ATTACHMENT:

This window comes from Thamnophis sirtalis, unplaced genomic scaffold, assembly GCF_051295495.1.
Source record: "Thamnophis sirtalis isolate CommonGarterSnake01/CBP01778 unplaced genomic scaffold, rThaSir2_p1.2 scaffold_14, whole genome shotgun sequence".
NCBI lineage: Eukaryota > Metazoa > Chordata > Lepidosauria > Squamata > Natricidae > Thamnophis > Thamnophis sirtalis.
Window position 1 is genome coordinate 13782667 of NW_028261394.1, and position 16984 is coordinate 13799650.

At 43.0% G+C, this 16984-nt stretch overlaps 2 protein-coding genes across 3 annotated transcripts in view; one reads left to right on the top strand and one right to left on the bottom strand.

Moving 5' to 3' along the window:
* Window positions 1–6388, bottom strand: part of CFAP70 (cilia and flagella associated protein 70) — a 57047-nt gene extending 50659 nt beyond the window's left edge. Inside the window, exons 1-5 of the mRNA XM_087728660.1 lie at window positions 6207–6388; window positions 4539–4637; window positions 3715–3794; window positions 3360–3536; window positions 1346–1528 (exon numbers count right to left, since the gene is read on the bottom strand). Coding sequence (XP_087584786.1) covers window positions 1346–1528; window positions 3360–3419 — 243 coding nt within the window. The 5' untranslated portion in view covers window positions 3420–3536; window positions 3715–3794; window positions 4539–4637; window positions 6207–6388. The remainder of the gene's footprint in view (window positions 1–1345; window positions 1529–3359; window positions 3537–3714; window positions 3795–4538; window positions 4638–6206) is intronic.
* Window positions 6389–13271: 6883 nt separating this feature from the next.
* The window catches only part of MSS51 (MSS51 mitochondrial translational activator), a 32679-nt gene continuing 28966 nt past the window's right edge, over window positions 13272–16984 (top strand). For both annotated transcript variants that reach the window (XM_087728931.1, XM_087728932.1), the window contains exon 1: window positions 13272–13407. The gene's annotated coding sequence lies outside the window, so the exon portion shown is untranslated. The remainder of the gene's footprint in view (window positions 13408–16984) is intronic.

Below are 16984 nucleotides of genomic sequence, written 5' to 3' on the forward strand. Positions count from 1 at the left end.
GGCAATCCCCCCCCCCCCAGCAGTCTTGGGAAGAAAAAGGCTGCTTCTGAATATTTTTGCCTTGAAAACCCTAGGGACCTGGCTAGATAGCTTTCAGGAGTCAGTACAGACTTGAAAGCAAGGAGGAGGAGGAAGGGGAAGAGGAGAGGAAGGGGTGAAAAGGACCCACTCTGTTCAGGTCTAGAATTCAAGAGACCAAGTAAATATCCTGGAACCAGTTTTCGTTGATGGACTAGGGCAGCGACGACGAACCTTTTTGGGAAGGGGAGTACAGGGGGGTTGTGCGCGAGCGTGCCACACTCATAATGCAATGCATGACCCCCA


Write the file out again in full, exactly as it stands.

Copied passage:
This window comes from Thamnophis sirtalis, unplaced genomic scaffold, assembly GCF_051295495.1.
Source record: "Thamnophis sirtalis isolate CommonGarterSnake01/CBP01778 unplaced genomic scaffold, rThaSir2_p1.2 scaffold_14, whole genome shotgun sequence".
NCBI lineage: Eukaryota > Metazoa > Chordata > Lepidosauria > Squamata > Natricidae > Thamnophis > Thamnophis sirtalis.
Window position 1 is genome coordinate 13782667 of NW_028261394.1, and position 16984 is coordinate 13799650.

At 43.0% G+C, this 16984-nt stretch overlaps 2 protein-coding genes across 3 annotated transcripts in view; one reads left to right on the top strand and one right to left on the bottom strand.

Moving 5' to 3' along the window:
* Window positions 1–6388, bottom strand: part of CFAP70 (cilia and flagella associated protein 70) — a 57047-nt gene extending 50659 nt beyond the window's left edge. Inside the window, exons 1-5 of the mRNA XM_087728660.1 lie at window positions 6207–6388; window positions 4539–4637; window positions 3715–3794; window positions 3360–3536; window positions 1346–1528 (exon numbers count right to left, since the gene is read on the bottom strand). Coding sequence (XP_087584786.1) covers window positions 1346–1528; window positions 3360–3419 — 243 coding nt within the window. The 5' untranslated portion in view covers window positions 3420–3536; window positions 3715–3794; window positions 4539–4637; window positions 6207–6388. The remainder of the gene's footprint in view (window positions 1–1345; window positions 1529–3359; window positions 3537–3714; window positions 3795–4538; window positions 4638–6206) is intronic.
* Window positions 6389–13271: 6883 nt separating this feature from the next.
* The window catches only part of MSS51 (MSS51 mitochondrial translational activator), a 32679-nt gene continuing 28966 nt past the window's right edge, over window positions 13272–16984 (top strand). For both annotated transcript variants that reach the window (XM_087728931.1, XM_087728932.1), the window contains exon 1: window positions 13272–13407. The gene's annotated coding sequence lies outside the window, so the exon portion shown is untranslated. The remainder of the gene's footprint in view (window positions 13408–16984) is intronic.

Below are 16984 nucleotides of genomic sequence, written 5' to 3' on the forward strand. Positions count from 1 at the left end.
GGCAATCCCCCCCCCCCCAGCAGTCTTGGGAAGAAAAAGGCTGCTTCTGAATATTTTTGCCTTGAAAACCCTAGGGACCTGGCTAGATAGCTTTCAGGAGTCAGTACAGACTTGAAAGCAAGGAGGAGGAGGAAGGGGAAGAGGAGAGGAAGGGGTGAAAAGGACCCACTCTGTTCAGGTCTAGAATTCAAGAGACCAAGTAAATATCCTGGAACCAGTTTTCGTTGATGGACTAGGGCAGCGACGACGAACCTTTTTGGGAAGGGGAGTACAGGGGGGTTGTGCGCGAGCGTGCCACACTCATAATGCAATGCATGACCCCCA